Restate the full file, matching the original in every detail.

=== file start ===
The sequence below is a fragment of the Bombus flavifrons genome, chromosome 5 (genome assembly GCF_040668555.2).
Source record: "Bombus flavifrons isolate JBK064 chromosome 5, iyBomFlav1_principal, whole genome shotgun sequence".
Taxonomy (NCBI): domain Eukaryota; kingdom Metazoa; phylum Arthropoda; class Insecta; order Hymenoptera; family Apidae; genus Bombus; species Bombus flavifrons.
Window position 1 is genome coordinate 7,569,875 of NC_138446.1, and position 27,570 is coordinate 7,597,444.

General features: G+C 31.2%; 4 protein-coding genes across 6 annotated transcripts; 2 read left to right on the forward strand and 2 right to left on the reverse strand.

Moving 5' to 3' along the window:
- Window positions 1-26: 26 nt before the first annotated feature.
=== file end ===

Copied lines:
The sequence below is a fragment of the Bombus flavifrons genome, chromosome 5 (genome assembly GCF_040668555.2).
Source record: "Bombus flavifrons isolate JBK064 chromosome 5, iyBomFlav1_principal, whole genome shotgun sequence".
Taxonomy (NCBI): domain Eukaryota; kingdom Metazoa; phylum Arthropoda; class Insecta; order Hymenoptera; family Apidae; genus Bombus; species Bombus flavifrons.
Window position 1 is genome coordinate 7,569,875 of NC_138446.1, and position 27,570 is coordinate 7,597,444.

General features: G+C 31.2%; 4 protein-coding genes across 6 annotated transcripts; 2 read left to right on the forward strand and 2 right to left on the reverse strand.

Moving 5' to 3' along the window:
- Window positions 1-26: 26 nt before the first annotated feature.